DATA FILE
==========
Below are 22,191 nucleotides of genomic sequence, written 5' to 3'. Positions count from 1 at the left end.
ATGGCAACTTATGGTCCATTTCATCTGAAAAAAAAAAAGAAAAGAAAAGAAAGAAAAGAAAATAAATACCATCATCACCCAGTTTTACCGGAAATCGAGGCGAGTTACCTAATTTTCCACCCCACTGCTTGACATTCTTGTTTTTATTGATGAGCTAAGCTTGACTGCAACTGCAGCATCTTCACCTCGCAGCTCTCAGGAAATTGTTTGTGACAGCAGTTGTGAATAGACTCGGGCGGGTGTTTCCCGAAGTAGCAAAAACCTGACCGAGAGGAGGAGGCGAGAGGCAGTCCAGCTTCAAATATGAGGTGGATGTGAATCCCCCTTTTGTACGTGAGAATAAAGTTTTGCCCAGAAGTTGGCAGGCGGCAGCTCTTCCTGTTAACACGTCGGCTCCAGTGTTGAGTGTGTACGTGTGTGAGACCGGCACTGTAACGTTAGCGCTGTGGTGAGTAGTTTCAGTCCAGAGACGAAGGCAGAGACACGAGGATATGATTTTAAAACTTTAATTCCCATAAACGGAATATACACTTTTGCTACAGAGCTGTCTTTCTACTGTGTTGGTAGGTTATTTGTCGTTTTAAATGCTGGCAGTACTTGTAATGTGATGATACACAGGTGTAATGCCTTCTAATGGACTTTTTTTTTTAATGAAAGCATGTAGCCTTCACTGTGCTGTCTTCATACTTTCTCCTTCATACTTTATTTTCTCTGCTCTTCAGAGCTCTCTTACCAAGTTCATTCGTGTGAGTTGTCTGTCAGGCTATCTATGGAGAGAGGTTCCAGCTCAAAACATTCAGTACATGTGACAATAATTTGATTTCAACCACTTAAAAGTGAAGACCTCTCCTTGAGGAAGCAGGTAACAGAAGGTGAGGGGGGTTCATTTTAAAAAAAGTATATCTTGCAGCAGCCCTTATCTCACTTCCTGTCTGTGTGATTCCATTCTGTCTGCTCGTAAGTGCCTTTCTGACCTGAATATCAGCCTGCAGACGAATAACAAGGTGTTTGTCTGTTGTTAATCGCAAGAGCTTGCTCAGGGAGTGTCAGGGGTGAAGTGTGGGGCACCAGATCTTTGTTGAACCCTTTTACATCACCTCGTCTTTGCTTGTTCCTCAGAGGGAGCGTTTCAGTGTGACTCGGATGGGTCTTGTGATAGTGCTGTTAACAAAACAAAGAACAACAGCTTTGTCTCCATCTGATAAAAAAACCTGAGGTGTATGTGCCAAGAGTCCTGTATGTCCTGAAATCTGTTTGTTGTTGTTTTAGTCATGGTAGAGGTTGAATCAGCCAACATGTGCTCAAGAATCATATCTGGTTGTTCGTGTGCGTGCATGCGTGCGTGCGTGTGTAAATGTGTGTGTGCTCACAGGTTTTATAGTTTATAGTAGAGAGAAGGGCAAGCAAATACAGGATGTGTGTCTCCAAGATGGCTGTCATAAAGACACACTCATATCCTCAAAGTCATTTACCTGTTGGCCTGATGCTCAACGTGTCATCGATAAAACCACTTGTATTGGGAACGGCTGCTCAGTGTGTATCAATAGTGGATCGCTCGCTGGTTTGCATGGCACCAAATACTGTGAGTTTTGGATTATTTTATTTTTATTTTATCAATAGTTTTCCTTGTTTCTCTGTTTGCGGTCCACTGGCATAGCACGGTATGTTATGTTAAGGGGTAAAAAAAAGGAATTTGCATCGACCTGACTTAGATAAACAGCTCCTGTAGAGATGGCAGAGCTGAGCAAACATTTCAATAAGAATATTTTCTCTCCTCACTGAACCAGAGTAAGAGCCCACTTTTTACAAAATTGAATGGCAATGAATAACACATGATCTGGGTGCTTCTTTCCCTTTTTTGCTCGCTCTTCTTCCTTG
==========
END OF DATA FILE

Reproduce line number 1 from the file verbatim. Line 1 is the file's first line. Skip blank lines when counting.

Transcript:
Below are 22,191 nucleotides of genomic sequence, written 5' to 3'. Positions count from 1 at the left end.